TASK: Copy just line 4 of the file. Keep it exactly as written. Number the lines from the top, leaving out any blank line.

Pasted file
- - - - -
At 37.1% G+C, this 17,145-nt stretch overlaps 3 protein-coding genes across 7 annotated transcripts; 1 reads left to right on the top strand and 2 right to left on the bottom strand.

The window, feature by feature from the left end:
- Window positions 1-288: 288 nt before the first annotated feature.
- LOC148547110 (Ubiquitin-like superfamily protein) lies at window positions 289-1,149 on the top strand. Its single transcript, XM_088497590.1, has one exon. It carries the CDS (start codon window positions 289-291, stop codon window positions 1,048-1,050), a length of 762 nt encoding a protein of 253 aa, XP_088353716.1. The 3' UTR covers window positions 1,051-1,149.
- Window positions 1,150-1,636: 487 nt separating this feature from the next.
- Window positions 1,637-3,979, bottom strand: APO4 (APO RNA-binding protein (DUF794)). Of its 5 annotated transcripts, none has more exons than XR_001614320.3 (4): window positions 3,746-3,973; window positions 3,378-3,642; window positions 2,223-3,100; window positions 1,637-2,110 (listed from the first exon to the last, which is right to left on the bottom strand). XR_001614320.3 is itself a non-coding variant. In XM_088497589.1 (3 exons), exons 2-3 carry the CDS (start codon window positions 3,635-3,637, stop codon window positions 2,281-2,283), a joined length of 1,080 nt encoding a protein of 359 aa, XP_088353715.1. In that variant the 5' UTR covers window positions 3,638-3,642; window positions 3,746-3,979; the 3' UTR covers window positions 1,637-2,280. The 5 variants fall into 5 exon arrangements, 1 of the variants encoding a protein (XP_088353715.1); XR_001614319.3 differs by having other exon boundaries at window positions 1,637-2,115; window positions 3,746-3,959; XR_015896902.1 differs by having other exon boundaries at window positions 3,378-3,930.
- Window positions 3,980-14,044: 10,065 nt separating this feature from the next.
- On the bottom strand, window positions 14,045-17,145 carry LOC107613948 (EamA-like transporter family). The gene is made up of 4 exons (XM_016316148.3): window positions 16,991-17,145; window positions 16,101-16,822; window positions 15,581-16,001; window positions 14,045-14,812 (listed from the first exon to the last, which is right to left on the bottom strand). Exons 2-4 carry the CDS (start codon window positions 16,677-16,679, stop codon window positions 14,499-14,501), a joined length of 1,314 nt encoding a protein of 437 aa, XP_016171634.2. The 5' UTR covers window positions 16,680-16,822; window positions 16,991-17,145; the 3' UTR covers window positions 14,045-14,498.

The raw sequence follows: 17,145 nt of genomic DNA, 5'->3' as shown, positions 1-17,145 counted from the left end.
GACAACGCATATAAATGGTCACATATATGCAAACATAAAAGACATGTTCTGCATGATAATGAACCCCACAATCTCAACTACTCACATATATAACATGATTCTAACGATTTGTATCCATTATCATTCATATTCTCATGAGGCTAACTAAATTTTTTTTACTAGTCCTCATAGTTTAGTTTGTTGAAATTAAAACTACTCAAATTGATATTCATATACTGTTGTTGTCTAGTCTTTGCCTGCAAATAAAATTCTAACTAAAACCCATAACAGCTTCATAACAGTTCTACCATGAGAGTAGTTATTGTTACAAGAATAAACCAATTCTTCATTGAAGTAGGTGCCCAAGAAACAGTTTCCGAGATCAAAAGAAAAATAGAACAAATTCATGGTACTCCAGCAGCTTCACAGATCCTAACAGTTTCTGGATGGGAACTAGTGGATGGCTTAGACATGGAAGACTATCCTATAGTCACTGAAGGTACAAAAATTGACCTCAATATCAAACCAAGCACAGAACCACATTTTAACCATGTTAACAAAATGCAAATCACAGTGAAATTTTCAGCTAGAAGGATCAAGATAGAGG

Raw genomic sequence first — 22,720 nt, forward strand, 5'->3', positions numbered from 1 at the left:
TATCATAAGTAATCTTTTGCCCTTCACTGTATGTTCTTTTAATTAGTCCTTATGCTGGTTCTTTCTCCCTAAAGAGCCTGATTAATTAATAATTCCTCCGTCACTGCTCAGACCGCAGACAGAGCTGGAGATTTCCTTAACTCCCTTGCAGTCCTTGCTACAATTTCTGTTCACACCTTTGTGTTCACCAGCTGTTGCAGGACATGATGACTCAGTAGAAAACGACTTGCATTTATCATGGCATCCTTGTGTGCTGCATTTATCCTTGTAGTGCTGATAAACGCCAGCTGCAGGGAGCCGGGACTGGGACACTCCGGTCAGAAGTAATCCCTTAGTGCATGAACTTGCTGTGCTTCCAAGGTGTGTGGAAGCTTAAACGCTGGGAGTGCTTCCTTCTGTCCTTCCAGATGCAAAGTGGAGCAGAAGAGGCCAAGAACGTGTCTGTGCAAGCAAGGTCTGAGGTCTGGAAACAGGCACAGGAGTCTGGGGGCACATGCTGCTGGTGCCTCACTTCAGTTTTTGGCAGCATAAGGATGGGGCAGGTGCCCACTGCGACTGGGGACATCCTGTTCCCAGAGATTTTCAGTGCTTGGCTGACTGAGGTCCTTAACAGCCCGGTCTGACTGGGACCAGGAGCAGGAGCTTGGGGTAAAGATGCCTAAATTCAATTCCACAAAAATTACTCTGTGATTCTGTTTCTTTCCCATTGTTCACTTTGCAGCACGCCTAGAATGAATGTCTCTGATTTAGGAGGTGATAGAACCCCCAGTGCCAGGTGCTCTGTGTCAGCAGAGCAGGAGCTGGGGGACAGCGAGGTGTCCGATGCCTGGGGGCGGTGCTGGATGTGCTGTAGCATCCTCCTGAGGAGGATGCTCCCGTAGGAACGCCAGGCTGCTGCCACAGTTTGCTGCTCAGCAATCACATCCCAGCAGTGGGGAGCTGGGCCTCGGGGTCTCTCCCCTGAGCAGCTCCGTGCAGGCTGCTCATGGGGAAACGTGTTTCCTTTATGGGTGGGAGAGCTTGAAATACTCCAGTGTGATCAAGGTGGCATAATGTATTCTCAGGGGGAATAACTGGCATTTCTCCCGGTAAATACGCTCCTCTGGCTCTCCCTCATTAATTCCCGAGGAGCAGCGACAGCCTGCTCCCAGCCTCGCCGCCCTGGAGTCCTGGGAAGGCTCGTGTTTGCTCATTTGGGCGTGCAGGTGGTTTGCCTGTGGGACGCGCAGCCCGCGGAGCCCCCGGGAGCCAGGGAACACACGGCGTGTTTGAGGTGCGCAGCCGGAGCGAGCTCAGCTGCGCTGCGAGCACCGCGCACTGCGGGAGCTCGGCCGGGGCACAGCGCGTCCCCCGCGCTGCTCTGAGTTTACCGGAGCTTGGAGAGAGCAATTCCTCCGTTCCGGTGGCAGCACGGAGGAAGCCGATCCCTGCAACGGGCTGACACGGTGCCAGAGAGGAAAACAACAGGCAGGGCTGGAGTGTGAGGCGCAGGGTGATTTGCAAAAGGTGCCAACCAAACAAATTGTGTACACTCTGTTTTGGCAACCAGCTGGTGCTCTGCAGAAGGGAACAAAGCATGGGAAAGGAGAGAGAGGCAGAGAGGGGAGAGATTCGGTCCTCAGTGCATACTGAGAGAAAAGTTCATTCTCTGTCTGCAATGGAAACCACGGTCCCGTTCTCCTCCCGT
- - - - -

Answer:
- LOC148547110 (Ubiquitin-like superfamily protein) lies at window positions 289-1,149 on the top strand. Its single transcript, XM_088497590.1, has one exon. It carries the CDS (start codon window positions 289-291, stop codon window positions 1,048-1,050), a length of 762 nt encoding a protein of 253 aa, XP_088353716.1. The 3' UTR covers window positions 1,051-1,149.